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The turreted ruins of Bannerman's castle jutting from a small Hudson River island look like they were built to withstand flaming arrows and battering rams.
In reality, the tall walls and towers 50 miles north of New York City are the remains of a glorified warehouse made to look like a Scottish castle. The toughest assault on this castle is coming from wind, rain and ice, which are causing it to crumble even as advocates race to save the tourist attraction.
Businessman Francis Bannerman VI bought the island in 1900 as a place to store helmets, haversacks, mess kits and munitions he could not store in his thriving military surplus store in New York City (also, city officials were antsy about warehousing gun powder).
Bannerman ordered up a building that would look like an old castle, complete with a moat, turrets, towers and impossible-to-miss letters on the side reading "Bannerman's Island Arsenal." Workers also built a house that looked like a little castle for the Bannerman family elsewhere on the craggy 6.5-acre (2.6-hectare) island.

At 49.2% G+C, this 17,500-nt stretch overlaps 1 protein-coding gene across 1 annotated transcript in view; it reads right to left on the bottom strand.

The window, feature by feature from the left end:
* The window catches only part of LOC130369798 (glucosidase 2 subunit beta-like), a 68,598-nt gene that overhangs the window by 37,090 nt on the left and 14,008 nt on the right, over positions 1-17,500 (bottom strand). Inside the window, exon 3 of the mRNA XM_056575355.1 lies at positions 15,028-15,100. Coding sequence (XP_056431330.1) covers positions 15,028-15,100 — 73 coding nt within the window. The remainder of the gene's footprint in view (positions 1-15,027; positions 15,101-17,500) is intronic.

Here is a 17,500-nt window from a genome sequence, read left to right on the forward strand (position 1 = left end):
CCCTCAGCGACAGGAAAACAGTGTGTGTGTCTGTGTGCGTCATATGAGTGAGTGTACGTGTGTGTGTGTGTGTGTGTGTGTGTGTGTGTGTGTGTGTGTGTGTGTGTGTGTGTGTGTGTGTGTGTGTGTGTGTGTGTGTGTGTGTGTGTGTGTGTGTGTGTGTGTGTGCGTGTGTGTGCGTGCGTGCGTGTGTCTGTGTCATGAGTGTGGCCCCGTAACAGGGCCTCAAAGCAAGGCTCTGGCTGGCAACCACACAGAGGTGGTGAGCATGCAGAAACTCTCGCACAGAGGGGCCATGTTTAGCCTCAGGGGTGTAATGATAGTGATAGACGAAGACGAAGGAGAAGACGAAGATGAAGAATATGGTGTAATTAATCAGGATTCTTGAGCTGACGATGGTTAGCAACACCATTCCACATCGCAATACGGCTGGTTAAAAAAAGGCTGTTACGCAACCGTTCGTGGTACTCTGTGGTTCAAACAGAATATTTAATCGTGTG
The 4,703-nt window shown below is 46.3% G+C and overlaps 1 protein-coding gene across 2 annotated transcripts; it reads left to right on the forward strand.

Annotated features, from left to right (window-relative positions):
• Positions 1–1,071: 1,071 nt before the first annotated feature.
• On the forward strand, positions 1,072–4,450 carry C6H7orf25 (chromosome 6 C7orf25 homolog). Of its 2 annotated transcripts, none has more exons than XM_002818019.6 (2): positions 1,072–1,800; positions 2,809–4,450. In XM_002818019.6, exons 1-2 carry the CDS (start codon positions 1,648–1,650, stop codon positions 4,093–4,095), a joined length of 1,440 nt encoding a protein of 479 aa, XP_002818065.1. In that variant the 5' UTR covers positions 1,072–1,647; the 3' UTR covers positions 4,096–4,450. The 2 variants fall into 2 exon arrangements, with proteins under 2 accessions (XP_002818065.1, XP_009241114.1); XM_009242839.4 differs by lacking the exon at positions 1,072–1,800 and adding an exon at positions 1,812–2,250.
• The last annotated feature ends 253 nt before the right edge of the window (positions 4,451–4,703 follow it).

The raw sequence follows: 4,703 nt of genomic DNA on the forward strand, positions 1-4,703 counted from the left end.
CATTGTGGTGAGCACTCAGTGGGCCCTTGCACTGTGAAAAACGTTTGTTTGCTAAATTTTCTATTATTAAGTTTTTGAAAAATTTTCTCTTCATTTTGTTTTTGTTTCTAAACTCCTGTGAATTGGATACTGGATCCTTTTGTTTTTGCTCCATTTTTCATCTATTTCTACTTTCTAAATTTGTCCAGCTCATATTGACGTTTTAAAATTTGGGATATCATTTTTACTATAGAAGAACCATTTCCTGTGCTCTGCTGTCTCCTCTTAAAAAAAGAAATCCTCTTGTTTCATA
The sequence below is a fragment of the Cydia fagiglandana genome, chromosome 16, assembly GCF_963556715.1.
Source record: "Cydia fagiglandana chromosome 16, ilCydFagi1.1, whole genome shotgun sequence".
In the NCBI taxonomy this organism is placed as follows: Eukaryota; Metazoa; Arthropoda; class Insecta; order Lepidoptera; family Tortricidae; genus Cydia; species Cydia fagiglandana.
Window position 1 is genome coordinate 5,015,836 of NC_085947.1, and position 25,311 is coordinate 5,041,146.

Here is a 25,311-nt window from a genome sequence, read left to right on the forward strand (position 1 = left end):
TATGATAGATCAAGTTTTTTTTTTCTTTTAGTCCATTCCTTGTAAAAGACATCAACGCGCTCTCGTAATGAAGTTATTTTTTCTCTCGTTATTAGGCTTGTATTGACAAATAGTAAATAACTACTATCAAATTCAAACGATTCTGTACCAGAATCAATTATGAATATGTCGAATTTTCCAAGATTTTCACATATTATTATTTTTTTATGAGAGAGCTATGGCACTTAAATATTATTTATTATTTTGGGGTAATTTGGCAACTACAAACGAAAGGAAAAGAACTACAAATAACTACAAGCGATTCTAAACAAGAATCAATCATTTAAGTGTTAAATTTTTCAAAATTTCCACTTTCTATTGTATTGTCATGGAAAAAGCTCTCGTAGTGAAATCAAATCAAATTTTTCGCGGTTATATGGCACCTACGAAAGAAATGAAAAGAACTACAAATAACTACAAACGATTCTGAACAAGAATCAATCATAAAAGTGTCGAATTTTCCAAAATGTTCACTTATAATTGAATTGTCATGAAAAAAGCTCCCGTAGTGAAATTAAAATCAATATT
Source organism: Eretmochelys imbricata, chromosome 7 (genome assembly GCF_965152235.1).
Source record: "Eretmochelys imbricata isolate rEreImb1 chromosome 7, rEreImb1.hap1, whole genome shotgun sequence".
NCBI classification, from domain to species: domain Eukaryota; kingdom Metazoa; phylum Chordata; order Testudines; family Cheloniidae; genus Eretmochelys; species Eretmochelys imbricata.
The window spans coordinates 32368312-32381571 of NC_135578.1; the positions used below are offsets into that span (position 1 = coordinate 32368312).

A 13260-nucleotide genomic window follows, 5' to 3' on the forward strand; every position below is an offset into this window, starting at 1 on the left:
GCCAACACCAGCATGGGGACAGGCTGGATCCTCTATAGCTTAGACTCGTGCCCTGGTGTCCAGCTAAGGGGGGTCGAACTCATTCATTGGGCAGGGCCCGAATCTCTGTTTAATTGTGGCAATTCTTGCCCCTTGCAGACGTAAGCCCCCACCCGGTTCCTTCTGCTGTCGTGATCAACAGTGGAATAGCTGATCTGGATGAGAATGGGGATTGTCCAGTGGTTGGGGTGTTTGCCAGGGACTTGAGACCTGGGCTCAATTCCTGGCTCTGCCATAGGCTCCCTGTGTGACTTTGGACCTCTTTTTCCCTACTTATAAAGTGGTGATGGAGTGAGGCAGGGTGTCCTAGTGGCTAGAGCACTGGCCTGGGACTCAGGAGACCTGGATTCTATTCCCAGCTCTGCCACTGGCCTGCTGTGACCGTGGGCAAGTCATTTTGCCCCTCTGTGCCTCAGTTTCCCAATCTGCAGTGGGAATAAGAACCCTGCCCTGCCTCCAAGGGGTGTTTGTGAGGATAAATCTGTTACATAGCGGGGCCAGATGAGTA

It was the most unusual summer retreat on the Hudson. The Bannerman family strolled the hilly paths and tended their shrubs in the shadow of a castle storing enough munitions to stage a small-nation coup.
"The buildings were out of a fairy tale," said Bannerman Castle Trust executive director Neil Caplan. "They were the medieval castle structures that you see here today that are based on castles all throughout Europe, which make up this baronial Scottish design that Bannerman created here as his own wonderful play land."
Bannerman died in 1918. The family sold the island to New York state in 1967 and a fire gutted the castle's interior in 1969.
Today, the island is well known by the trainloads of commuters to New York City who zip by daily. The island is open to tourists in the summer, but only through arranged tours by passenger boat or kayak. Visitors cannot get too close to the castle because of safety concerns.
The not-for-profit Bannerman Castle Trust has been raising money since 1993 to clear paths, replant gardens, stabilize the buildings and make the island visitor friendly.
The trust marked a milestone by fixing up the island's two-story residence. But that $400,000 project is the opening act for the more complex and costly stabilization of the castle. Major chunks of the walls fell several years ago and the remaining walls need to be held in place by cables, cribbing or other means.